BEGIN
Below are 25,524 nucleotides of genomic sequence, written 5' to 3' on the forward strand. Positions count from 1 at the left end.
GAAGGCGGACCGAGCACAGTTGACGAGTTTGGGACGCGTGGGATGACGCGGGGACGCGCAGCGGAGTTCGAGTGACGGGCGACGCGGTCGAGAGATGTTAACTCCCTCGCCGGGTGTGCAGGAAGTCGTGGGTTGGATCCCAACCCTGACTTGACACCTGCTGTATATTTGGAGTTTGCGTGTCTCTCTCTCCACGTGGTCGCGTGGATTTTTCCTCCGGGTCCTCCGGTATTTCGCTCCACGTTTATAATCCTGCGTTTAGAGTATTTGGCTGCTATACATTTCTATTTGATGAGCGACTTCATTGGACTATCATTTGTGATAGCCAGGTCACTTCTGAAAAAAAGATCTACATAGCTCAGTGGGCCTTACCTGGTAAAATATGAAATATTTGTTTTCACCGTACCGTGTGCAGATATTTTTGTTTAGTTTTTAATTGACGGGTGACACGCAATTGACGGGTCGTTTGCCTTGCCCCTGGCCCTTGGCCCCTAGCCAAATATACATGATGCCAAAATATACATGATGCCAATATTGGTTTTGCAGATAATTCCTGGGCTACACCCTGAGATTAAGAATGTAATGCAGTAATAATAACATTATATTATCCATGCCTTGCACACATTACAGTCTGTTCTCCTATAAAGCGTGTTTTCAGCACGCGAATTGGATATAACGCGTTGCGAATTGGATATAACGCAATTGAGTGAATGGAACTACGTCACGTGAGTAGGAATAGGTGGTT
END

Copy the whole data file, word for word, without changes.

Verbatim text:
Below are 25,524 nucleotides of genomic sequence, written 5' to 3' on the forward strand. Positions count from 1 at the left end.
GAAGGCGGACCGAGCACAGTTGACGAGTTTGGGACGCGTGGGATGACGCGGGGACGCGCAGCGGAGTTCGAGTGACGGGCGACGCGGTCGAGAGATGTTAACTCCCTCGCCGGGTGTGCAGGAAGTCGTGGGTTGGATCCCAACCCTGACTTGACACCTGCTGTATATTTGGAGTTTGCGTGTCTCTCTCTCCACGTGGTCGCGTGGATTTTTCCTCCGGGTCCTCCGGTATTTCGCTCCACGTTTATAATCCTGCGTTTAGAGTATTTGGCTGCTATACATTTCTATTTGATGAGCGACTTCATTGGACTATCATTTGTGATAGCCAGGTCACTTCTGAAAAAAAGATCTACATAGCTCAGTGGGCCTTACCTGGTAAAATATGAAATATTTGTTTTCACCGTACCGTGTGCAGATATTTTTGTTTAGTTTTTAATTGACGGGTGACACGCAATTGACGGGTCGTTTGCCTTGCCCCTGGCCCTTGGCCCCTAGCCAAATATACATGATGCCAAAATATACATGATGCCAATATTGGTTTTGCAGATAATTCCTGGGCTACACCCTGAGATTAAGAATGTAATGCAGTAATAATAACATTATATTATCCATGCCTTGCACACATTACAGTCTGTTCTCCTATAAAGCGTGTTTTCAGCACGCGAATTGGATATAACGCGTTGCGAATTGGATATAACGCAATTGAGTGAATGGAACTACGTCACGTGAGTAGGAATAGGTGGTT